Italia 90 - “The Nation Holds it’s Breath”

Those are the famous words spoken by commentator George Hamilton as David O’Leary stood over the ball, ready to strike the penalty which could send Ireland to its first ever World Cup Quarter Final. These words were more than football commentary however, they somehow managed to capture the feeling of every person in Ireland who cared about football and is a commentary on Ireland as a whole in that glorious summer of 1990 which came down to this era defining moment, a feeling which lives strong in this country to this day.

In the lead up to Italia 90, Ireland was coming out of a horrific recession, unemployment and crime were high and morale was low, the people were looking for something to lift the spirits. Enter the unlikely hero, honorary Irishman Jack Charlton and his team of misfits. Although, the Irish team on paper was nothing overly special, the spirit of the team was, the optimism of the team was captured in the classic World Cup song “Give it a Lash Jack”, that optimism spilled over to every fan in the country. Walking through the council estates and villages of Ireland at the time you would be greeted with an abundance of flags, bunting and kids wearing dodgy plastic hats.

As soon as the tournament began the nation was engrossed, pubs were filled with hopefuls as Ireland kicked off their campaign against the old enemy England. A 1-1 draw in Cagliari was a sign of things to come as Ireland were to draw all three of their group games on way to a second place group finish. Ireland were not a pretty side to watch by any means but the quality of play didn’t matter, we were doing things our way, a type of play that was symbolic of Ireland at the time, gritty, determined, with a refusal to be counted out.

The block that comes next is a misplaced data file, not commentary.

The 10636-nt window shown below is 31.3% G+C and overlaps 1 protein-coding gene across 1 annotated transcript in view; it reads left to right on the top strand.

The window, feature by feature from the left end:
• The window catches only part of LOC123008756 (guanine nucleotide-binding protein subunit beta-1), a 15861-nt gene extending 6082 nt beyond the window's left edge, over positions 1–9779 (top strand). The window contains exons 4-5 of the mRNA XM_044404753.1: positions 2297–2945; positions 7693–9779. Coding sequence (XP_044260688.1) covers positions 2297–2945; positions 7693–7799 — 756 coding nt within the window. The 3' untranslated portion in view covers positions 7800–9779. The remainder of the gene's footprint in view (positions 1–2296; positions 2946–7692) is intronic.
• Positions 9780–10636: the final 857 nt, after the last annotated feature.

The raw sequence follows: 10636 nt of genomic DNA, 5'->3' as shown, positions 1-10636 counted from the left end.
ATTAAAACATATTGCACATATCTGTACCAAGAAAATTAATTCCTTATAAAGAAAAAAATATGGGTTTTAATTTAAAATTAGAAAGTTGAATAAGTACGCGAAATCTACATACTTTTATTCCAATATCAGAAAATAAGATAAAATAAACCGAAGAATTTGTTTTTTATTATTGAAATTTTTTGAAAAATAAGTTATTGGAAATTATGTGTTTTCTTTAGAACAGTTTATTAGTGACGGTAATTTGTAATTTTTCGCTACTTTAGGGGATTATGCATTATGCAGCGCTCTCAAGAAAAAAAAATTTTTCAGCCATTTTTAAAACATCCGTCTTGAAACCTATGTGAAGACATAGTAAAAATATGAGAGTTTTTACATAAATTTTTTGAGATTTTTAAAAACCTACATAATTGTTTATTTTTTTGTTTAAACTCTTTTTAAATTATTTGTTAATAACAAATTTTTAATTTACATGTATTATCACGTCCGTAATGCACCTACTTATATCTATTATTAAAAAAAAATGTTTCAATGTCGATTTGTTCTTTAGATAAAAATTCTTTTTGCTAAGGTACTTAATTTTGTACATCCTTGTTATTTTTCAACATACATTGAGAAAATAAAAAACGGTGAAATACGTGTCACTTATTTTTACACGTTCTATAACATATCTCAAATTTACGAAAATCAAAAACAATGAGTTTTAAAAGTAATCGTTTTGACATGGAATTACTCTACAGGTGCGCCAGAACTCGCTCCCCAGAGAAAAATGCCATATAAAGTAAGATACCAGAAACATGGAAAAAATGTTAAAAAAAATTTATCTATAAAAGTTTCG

Our last 16 opponents were a well drilled and experienced Romanian side, if you were to sit and watch the 120 minutes that preceded the penalty shootout today it would nearly be sleep inducing. It was a game destined for penalties. Ireland as a country was never one for doing things the easy way, if we were to win we would have to suffer. The first 8  penalties were all dispatched without incident, ruthless. Then stepped up Daniel Timofte for Romania, he looked uneasy, Packie Bonner stood tall as the Romanian went to strike, Bonner leapt to his right, saved! This moment would later be remembered by FIFA as one of the great World Cup Moments, dubbed “Bonner’s Moment in Time”. We were within touching distance of the last 8.

All Ireland now needed was to dispatch the next penalty. Across Ireland, the screams and cheers ignited by Bonner’s save were quelled by nerves and uncertainty, in pubs up and down the country there was a silent excitement as the television cameras focus in on a pensive Jack Charlton. David O’Leary placed the ball on the spot. The nation held its breath.

To this day, the image of the the sea of green engulfing the triumphant O’Leary is etched in our memories. In the pubs back home, grown men and women shed tears of joy as they boisterously celebrate, safe to say that many a drink was spilled. Cars took to the streets of Dublin, Cork and Galway, waving flags and honking horns to the tune of Ole Ole Ole. For that day, for that night, we were champions of the world.

In the end, defeat against hosts Italy didn’t really matter, we had already won. We had reached the promised land, we had felt an all time high, a high we can only hope of achieving again.  For that summer, Ireland forgot its worries, people walked taller with puffed out chests, it was an incredible time to be Irish. Now, every time an Ireland fan pulls on their favorite green shirt or walks into Lansdowne Road it is because we are looking to capture that feeling that some of us have only seen in replays and highlights.  Who know’s if this generation can reach these heights again? “The nation holds its breath.”

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